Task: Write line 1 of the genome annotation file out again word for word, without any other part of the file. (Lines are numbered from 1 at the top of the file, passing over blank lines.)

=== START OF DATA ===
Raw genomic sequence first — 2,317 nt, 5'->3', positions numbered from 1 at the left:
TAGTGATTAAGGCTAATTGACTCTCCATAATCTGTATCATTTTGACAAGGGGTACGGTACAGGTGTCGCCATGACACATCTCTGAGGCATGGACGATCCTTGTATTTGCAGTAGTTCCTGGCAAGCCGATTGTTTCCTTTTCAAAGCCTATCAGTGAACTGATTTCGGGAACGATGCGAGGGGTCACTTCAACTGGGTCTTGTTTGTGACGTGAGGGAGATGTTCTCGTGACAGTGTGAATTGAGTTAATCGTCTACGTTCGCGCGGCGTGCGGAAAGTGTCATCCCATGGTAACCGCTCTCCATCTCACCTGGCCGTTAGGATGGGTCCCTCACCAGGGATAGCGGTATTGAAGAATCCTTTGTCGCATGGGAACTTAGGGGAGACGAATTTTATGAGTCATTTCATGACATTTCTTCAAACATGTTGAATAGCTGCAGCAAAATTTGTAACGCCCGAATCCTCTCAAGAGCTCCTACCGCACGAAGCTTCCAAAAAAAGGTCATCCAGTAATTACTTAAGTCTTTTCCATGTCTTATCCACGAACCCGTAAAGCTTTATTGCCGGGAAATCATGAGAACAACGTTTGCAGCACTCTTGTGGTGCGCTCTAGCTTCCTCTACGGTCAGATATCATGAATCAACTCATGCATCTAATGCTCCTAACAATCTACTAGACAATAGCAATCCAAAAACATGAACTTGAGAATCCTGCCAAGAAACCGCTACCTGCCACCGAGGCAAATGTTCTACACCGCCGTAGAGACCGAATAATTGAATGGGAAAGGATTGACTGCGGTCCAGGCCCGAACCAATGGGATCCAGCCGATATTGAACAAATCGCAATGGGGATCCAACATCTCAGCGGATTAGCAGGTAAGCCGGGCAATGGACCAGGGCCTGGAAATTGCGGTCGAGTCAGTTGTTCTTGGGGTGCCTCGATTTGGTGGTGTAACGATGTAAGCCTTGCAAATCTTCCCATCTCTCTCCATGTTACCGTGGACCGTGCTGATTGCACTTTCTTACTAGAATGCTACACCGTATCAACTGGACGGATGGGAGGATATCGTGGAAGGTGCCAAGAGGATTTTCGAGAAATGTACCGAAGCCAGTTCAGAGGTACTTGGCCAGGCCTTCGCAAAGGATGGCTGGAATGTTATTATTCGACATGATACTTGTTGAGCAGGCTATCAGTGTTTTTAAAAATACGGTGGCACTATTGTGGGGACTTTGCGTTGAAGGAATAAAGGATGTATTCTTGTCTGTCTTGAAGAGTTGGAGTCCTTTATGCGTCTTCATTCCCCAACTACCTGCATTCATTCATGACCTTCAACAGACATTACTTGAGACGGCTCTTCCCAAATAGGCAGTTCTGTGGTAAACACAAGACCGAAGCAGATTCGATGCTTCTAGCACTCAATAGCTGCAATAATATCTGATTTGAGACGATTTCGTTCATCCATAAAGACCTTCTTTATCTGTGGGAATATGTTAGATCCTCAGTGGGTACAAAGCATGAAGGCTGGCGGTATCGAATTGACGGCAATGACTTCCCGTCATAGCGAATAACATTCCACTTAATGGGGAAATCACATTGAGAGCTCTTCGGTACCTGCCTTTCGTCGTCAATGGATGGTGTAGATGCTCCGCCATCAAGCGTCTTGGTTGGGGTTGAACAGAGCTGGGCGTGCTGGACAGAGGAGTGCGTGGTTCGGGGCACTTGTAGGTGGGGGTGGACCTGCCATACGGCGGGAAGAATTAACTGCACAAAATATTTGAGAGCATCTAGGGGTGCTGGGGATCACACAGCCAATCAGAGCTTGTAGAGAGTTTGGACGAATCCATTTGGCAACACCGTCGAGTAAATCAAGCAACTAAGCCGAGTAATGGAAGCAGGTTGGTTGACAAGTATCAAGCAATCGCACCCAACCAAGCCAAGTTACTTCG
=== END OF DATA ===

Raw genomic sequence first — 2,317 nt, 5'->3', positions numbered from 1 at the left: